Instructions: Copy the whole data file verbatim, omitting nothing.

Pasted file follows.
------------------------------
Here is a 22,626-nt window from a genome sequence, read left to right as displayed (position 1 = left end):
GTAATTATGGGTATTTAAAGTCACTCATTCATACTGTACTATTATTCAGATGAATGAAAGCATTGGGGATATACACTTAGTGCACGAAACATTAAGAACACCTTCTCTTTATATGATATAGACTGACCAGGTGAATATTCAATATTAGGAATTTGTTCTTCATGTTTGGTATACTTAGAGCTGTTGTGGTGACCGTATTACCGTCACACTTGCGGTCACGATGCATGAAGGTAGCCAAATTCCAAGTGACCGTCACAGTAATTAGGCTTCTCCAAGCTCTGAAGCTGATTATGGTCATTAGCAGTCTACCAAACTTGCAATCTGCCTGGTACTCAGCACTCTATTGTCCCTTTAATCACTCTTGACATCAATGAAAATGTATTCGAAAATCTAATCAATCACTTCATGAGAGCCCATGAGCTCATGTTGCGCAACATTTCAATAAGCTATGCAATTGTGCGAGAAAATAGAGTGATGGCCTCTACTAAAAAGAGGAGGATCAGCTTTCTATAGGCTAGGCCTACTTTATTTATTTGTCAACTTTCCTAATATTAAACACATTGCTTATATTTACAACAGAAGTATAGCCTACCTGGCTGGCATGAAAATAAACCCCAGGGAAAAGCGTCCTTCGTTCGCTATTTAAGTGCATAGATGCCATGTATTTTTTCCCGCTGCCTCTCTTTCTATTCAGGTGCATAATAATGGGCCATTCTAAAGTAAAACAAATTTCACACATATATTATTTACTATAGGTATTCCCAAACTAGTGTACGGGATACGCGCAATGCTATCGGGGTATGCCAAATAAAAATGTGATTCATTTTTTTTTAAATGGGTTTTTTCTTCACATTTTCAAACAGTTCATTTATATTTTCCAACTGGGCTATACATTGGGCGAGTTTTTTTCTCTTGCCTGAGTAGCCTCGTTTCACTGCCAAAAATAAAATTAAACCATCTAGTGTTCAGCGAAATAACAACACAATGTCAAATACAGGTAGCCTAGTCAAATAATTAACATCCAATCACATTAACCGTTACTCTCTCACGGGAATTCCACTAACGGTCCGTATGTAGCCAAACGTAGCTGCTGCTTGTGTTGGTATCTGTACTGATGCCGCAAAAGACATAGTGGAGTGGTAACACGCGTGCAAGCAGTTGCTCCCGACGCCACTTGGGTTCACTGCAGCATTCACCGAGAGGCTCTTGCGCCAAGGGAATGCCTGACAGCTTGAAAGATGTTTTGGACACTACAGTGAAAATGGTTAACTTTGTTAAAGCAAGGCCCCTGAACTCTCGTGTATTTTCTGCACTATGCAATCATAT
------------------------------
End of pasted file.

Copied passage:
Here is a 22,626-nt window from a genome sequence, read left to right as displayed (position 1 = left end):
GTAATTATGGGTATTTAAAGTCACTCATTCATACTGTACTATTATTCAGATGAATGAAAGCATTGGGGATATACACTTAGTGCACGAAACATTAAGAACACCTTCTCTTTATATGATATAGACTGACCAGGTGAATATTCAATATTAGGAATTTGTTCTTCATGTTTGGTATACTTAGAGCTGTTGTGGTGACCGTATTACCGTCACACTTGCGGTCACGATGCATGAAGGTAGCCAAATTCCAAGTGACCGTCACAGTAATTAGGCTTCTCCAAGCTCTGAAGCTGATTATGGTCATTAGCAGTCTACCAAACTTGCAATCTGCCTGGTACTCAGCACTCTATTGTCCCTTTAATCACTCTTGACATCAATGAAAATGTATTCGAAAATCTAATCAATCACTTCATGAGAGCCCATGAGCTCATGTTGCGCAACATTTCAATAAGCTATGCAATTGTGCGAGAAAATAGAGTGATGGCCTCTACTAAAAAGAGGAGGATCAGCTTTCTATAGGCTAGGCCTACTTTATTTATTTGTCAACTTTCCTAATATTAAACACATTGCTTATATTTACAACAGAAGTATAGCCTACCTGGCTGGCATGAAAATAAACCCCAGGGAAAAGCGTCCTTCGTTCGCTATTTAAGTGCATAGATGCCATGTATTTTTTCCCGCTGCCTCTCTTTCTATTCAGGTGCATAATAATGGGCCATTCTAAAGTAAAACAAATTTCACACATATATTATTTACTATAGGTATTCCCAAACTAGTGTACGGGATACGCGCAATGCTATCGGGGTATGCCAAATAAAAATGTGATTCATTTTTTTTTAAATGGGTTTTTTCTTCACATTTTCAAACAGTTCATTTATATTTTCCAACTGGGCTATACATTGGGCGAGTTTTTTTCTCTTGCCTGAGTAGCCTCGTTTCACTGCCAAAAATAAAATTAAACCATCTAGTGTTCAGCGAAATAACAACACAATGTCAAATACAGGTAGCCTAGTCAAATAATTAACATCCAATCACATTAACCGTTACTCTCTCACGGGAATTCCACTAACGGTCCGTATGTAGCCAAACGTAGCTGCTGCTTGTGTTGGTATCTGTACTGATGCCGCAAAAGACATAGTGGAGTGGTAACACGCGTGCAAGCAGTTGCTCCCGACGCCACTTGGGTTCACTGCAGCATTCACCGAGAGGCTCTTGCGCCAAGGGAATGCCTGACAGCTTGAAAGATGTTTTGGACACTACAGTGAAAATGGTTAACTTTGTTAAAGCAAGGCCCCTGAACTCTCGTGTATTTTCTGCACTATGCAATCATAT